Posts

Wednesday Morning: Whac-A-Mole

Can’t bop them on the head fast enough. There are just too many issues popping up. See which ones you can nail.

And GO!

Video popularity in Facebook’s ‘walled garden’ means change for news outlets
This is not good. This is AOL’s model come full circle. Increasingly Facebook is shutting down access from outside, forcing news outlets to move inside, and to produce video instead of text content in order to fight for attention. Numerous outlets are affected by this trend, including the former AOL (now Huffington Post). The capper is Facebook’s persistent tracking of any users, including those who click on Facebook links. What will this do to general election coverage? Facebook really needs effective competition — stat.

Weather and bad flu season raised French deaths above WWII’s rate
Wow. I knew the flu was bad last year, but this bad? Ditto for Europe’s weather, though the heat wave last summer was really ugly. Combined, both killed more French in one year than any year since the end of World War II, while reducing overall life expectancy.

FDA issues guidelines on ‘Postmarket Management of Cybersecurity in Medical Devices’ for comment
Sure hope infosec professionals jump all over this opportunity to shape policy and regulation. Imagine pacemakers being hacked like a Chrysler 300, or reprogrammed without customer knowledge like a VW diesel, or surveilling user like a Samsung smart TV…

UK’s Cameron says one thing, UK’s arms dealers another with sales of £1Bn arms to Saudi Arabia
Can’t. Even. *mumbles something about pig porker*

“The day after the prime minister [David Cameron] claimed to be ‘trying to encourage a political process in Yemen’ and declared ‘there is no military solution in Yemen’, official figures reveal that in just the three months July to September, the government approved the sale of over £1bn worth of bombs for the use of the Royal Saudi Air Force. …

[Source: The Guardian]

Lack of transparency problematic in fatal French drug trial
Like talking to a brick wall to get answers about the drug involved in one death and five hospitalizations after 94 subjects were given an experimental drug. On the face of it, simultaneous rather than staggered administration may have led to multiple simultaneous reactions.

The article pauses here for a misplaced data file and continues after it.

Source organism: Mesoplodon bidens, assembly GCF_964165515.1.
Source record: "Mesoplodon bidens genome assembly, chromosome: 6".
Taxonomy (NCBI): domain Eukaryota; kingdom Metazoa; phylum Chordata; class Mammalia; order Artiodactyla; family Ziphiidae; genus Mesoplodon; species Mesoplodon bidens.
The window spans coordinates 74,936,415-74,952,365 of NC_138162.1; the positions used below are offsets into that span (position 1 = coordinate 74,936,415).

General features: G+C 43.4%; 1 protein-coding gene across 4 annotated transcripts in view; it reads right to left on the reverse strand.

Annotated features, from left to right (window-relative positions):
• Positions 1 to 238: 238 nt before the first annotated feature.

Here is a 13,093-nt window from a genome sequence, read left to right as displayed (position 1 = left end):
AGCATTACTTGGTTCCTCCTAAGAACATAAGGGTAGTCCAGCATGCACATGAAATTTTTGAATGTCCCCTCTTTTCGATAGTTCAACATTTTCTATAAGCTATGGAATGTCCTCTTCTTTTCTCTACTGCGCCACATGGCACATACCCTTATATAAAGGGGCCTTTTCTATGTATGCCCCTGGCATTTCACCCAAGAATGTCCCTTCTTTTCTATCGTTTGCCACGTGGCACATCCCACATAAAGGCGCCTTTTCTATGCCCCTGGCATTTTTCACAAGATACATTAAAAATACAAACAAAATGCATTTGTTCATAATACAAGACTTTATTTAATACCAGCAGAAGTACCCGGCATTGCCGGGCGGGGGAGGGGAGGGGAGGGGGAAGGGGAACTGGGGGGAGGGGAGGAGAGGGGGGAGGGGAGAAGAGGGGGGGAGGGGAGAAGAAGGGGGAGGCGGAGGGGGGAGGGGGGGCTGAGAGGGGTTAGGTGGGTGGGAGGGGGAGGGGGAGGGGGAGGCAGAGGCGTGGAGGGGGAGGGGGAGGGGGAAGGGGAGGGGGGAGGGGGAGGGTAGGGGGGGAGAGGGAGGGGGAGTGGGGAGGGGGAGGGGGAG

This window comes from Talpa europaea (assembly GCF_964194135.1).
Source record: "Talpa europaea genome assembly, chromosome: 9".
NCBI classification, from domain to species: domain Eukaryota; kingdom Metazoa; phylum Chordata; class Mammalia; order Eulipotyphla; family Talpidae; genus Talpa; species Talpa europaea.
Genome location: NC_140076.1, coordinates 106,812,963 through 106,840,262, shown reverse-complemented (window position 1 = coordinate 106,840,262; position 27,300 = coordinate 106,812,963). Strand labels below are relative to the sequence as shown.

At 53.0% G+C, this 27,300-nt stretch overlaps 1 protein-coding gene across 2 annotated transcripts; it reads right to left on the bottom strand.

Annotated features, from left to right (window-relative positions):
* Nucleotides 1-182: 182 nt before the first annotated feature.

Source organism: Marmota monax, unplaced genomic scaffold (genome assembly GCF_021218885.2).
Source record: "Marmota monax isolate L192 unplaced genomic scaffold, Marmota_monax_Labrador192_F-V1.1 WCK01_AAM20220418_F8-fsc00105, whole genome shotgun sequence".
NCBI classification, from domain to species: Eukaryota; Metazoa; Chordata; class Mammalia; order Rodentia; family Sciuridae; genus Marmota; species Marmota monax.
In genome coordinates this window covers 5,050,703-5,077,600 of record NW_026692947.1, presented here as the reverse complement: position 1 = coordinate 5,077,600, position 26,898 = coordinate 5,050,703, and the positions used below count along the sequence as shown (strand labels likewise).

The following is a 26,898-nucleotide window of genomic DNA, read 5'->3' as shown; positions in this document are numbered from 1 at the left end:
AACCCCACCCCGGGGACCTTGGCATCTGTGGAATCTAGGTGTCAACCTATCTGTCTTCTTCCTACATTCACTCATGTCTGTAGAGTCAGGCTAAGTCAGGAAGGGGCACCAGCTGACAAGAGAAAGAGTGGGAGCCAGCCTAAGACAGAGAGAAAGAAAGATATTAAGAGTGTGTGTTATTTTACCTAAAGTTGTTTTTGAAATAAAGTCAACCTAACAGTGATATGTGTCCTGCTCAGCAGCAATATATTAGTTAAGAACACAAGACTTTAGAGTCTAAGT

Canadian immigrant helped two Chinese soldiers attempt theft of U.S. military aircraft plans
You want to know how ‘chaining’ works? Here’s a simple real world example allegedly used to spy on U.S. military aircraft: Identify a key node in a network; identify the node’s key relationships; sniff those connections for content and more key nodes. A Chinese immigrant in aircraft biz, located in Vancouver, shares email addresses of key individuals in the industry with Chinese officers. They, in turn, attempt to hack accounts to mine for plans, which their contact in Vancouver vets.

Now ask yourself whether these key individuals are in or related to anyone in the Office of Personnel Management database.

Ugh. Keep whacking those moles.

Fourteen Dead and 170 Infected: Poor Regulation Built That

The latest figures indicate that fourteen people have died and at least 170 have been sickened by fungal meningitis arising from an injectable form of the steroid drug methylprednisolone. The bulk of the cases have occurred from patients receiving spinal injections for back pain but there is now at least one documented case of an infection arising from injection of an ankle. At a time when Republicans running for office all across the country routinely deride “job killing regulations”, we now have a sadly perfect example of how lack of regulation kills people.